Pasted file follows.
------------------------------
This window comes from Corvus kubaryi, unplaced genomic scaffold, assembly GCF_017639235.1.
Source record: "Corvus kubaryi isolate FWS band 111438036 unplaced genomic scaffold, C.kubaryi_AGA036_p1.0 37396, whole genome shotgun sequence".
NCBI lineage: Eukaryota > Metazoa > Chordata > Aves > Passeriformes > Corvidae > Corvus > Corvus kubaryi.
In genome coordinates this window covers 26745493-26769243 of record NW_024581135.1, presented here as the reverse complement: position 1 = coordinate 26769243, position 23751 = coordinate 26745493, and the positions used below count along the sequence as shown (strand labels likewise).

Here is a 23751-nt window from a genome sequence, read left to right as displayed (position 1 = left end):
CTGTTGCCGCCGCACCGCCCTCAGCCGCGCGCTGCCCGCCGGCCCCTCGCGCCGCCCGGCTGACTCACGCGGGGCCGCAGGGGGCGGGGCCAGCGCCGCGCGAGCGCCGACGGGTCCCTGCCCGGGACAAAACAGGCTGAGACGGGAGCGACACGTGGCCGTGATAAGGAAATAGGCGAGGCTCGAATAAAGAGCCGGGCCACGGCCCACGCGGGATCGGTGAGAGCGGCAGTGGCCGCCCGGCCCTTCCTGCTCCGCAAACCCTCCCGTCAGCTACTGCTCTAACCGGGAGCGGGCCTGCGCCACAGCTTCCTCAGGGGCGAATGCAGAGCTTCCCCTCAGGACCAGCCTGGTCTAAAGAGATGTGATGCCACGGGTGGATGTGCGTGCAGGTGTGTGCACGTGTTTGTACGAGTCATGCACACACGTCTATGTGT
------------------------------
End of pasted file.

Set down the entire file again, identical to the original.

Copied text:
This window comes from Corvus kubaryi, unplaced genomic scaffold, assembly GCF_017639235.1.
Source record: "Corvus kubaryi isolate FWS band 111438036 unplaced genomic scaffold, C.kubaryi_AGA036_p1.0 37396, whole genome shotgun sequence".
NCBI lineage: Eukaryota > Metazoa > Chordata > Aves > Passeriformes > Corvidae > Corvus > Corvus kubaryi.
In genome coordinates this window covers 26745493-26769243 of record NW_024581135.1, presented here as the reverse complement: position 1 = coordinate 26769243, position 23751 = coordinate 26745493, and the positions used below count along the sequence as shown (strand labels likewise).

Here is a 23751-nt window from a genome sequence, read left to right as displayed (position 1 = left end):
CTGTTGCCGCCGCACCGCCCTCAGCCGCGCGCTGCCCGCCGGCCCCTCGCGCCGCCCGGCTGACTCACGCGGGGCCGCAGGGGGCGGGGCCAGCGCCGCGCGAGCGCCGACGGGTCCCTGCCCGGGACAAAACAGGCTGAGACGGGAGCGACACGTGGCCGTGATAAGGAAATAGGCGAGGCTCGAATAAAGAGCCGGGCCACGGCCCACGCGGGATCGGTGAGAGCGGCAGTGGCCGCCCGGCCCTTCCTGCTCCGCAAACCCTCCCGTCAGCTACTGCTCTAACCGGGAGCGGGCCTGCGCCACAGCTTCCTCAGGGGCGAATGCAGAGCTTCCCCTCAGGACCAGCCTGGTCTAAAGAGATGTGATGCCACGGGTGGATGTGCGTGCAGGTGTGTGCACGTGTTTGTACGAGTCATGCACACACGTCTATGTGT